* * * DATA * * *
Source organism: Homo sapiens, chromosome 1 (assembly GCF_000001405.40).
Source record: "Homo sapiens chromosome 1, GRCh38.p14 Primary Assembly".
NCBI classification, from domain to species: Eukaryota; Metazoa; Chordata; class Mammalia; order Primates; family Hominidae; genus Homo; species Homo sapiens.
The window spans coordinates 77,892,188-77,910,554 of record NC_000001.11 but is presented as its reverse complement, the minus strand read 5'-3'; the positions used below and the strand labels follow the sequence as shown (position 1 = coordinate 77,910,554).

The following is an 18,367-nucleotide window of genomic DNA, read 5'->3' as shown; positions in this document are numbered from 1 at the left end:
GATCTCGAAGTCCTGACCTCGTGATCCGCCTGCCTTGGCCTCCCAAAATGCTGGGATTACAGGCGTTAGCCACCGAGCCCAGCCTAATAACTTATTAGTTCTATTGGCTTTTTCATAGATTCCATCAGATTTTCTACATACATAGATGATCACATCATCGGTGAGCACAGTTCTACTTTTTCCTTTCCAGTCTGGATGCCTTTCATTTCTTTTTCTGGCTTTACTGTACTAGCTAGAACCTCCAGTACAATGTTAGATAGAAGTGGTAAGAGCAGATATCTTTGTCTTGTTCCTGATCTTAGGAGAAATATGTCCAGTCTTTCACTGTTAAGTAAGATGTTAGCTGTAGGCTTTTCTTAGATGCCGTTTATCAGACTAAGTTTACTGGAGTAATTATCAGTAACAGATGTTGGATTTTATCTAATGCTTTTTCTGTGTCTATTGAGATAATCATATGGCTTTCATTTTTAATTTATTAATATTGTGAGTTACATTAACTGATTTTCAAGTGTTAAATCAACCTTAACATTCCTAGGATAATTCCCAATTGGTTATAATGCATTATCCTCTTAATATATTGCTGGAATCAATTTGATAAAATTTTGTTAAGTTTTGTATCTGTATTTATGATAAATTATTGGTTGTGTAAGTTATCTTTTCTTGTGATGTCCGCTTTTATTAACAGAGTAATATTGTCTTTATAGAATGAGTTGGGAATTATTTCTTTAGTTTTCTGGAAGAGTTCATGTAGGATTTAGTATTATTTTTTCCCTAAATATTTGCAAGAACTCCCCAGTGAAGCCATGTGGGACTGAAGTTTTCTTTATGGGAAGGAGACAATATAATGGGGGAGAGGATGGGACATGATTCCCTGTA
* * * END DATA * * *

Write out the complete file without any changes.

Source organism: Homo sapiens, chromosome 1 (assembly GCF_000001405.40).
Source record: "Homo sapiens chromosome 1, GRCh38.p14 Primary Assembly".
NCBI classification, from domain to species: Eukaryota; Metazoa; Chordata; class Mammalia; order Primates; family Hominidae; genus Homo; species Homo sapiens.
The window spans coordinates 77,892,188-77,910,554 of record NC_000001.11 but is presented as its reverse complement, the minus strand read 5'-3'; the positions used below and the strand labels follow the sequence as shown (position 1 = coordinate 77,910,554).

The following is an 18,367-nucleotide window of genomic DNA, read 5'->3' as shown; positions in this document are numbered from 1 at the left end:
GATCTCGAAGTCCTGACCTCGTGATCCGCCTGCCTTGGCCTCCCAAAATGCTGGGATTACAGGCGTTAGCCACCGAGCCCAGCCTAATAACTTATTAGTTCTATTGGCTTTTTCATAGATTCCATCAGATTTTCTACATACATAGATGATCACATCATCGGTGAGCACAGTTCTACTTTTTCCTTTCCAGTCTGGATGCCTTTCATTTCTTTTTCTGGCTTTACTGTACTAGCTAGAACCTCCAGTACAATGTTAGATAGAAGTGGTAAGAGCAGATATCTTTGTCTTGTTCCTGATCTTAGGAGAAATATGTCCAGTCTTTCACTGTTAAGTAAGATGTTAGCTGTAGGCTTTTCTTAGATGCCGTTTATCAGACTAAGTTTACTGGAGTAATTATCAGTAACAGATGTTGGATTTTATCTAATGCTTTTTCTGTGTCTATTGAGATAATCATATGGCTTTCATTTTTAATTTATTAATATTGTGAGTTACATTAACTGATTTTCAAGTGTTAAATCAACCTTAACATTCCTAGGATAATTCCCAATTGGTTATAATGCATTATCCTCTTAATATATTGCTGGAATCAATTTGATAAAATTTTGTTAAGTTTTGTATCTGTATTTATGATAAATTATTGGTTGTGTAAGTTATCTTTTCTTGTGATGTCCGCTTTTATTAACAGAGTAATATTGTCTTTATAGAATGAGTTGGGAATTATTTCTTTAGTTTTCTGGAAGAGTTCATGTAGGATTTAGTATTATTTTTTCCCTAAATATTTGCAAGAACTCCCCAGTGAAGCCATGTGGGACTGAAGTTTTCTTTATGGGAAGGAGACAATATAATGGGGGAGAGGATGGGACATGATTCCCTGTA